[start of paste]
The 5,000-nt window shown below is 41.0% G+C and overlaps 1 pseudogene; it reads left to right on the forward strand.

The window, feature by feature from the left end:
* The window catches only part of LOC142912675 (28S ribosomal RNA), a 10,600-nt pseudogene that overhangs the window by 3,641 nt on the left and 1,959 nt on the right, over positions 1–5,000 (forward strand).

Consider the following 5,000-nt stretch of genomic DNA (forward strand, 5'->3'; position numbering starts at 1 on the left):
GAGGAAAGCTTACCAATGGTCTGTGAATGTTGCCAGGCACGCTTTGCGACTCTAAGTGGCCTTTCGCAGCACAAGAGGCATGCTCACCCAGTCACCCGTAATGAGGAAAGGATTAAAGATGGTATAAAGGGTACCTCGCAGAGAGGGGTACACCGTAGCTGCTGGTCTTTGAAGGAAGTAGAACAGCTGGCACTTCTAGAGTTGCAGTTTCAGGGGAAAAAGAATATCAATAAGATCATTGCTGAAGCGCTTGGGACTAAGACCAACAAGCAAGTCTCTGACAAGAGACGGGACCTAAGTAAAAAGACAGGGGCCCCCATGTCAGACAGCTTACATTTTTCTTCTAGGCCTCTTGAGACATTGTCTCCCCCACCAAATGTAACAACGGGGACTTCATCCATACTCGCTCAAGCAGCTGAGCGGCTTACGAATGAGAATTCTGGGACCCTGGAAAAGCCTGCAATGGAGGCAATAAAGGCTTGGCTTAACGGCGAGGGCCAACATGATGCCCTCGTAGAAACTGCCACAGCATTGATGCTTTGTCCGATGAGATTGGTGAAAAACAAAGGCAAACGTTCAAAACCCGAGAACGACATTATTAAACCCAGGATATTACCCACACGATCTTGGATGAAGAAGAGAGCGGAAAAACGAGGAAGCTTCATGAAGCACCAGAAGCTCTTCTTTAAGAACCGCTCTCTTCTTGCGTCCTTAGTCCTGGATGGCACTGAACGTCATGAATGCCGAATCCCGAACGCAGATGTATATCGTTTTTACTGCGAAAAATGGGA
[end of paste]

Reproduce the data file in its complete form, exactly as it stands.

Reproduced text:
The 5,000-nt window shown below is 41.0% G+C and overlaps 1 pseudogene; it reads left to right on the forward strand.

The window, feature by feature from the left end:
* The window catches only part of LOC142912675 (28S ribosomal RNA), a 10,600-nt pseudogene that overhangs the window by 3,641 nt on the left and 1,959 nt on the right, over positions 1–5,000 (forward strand).

Consider the following 5,000-nt stretch of genomic DNA (forward strand, 5'->3'; position numbering starts at 1 on the left):
GAGGAAAGCTTACCAATGGTCTGTGAATGTTGCCAGGCACGCTTTGCGACTCTAAGTGGCCTTTCGCAGCACAAGAGGCATGCTCACCCAGTCACCCGTAATGAGGAAAGGATTAAAGATGGTATAAAGGGTACCTCGCAGAGAGGGGTACACCGTAGCTGCTGGTCTTTGAAGGAAGTAGAACAGCTGGCACTTCTAGAGTTGCAGTTTCAGGGGAAAAAGAATATCAATAAGATCATTGCTGAAGCGCTTGGGACTAAGACCAACAAGCAAGTCTCTGACAAGAGACGGGACCTAAGTAAAAAGACAGGGGCCCCCATGTCAGACAGCTTACATTTTTCTTCTAGGCCTCTTGAGACATTGTCTCCCCCACCAAATGTAACAACGGGGACTTCATCCATACTCGCTCAAGCAGCTGAGCGGCTTACGAATGAGAATTCTGGGACCCTGGAAAAGCCTGCAATGGAGGCAATAAAGGCTTGGCTTAACGGCGAGGGCCAACATGATGCCCTCGTAGAAACTGCCACAGCATTGATGCTTTGTCCGATGAGATTGGTGAAAAACAAAGGCAAACGTTCAAAACCCGAGAACGACATTATTAAACCCAGGATATTACCCACACGATCTTGGATGAAGAAGAGAGCGGAAAAACGAGGAAGCTTCATGAAGCACCAGAAGCTCTTCTTTAAGAACCGCTCTCTTCTTGCGTCCTTAGTCCTGGATGGCACTGAACGTCATGAATGCCGAATCCCGAACGCAGATGTATATCGTTTTTACTGCGAAAAATGGGA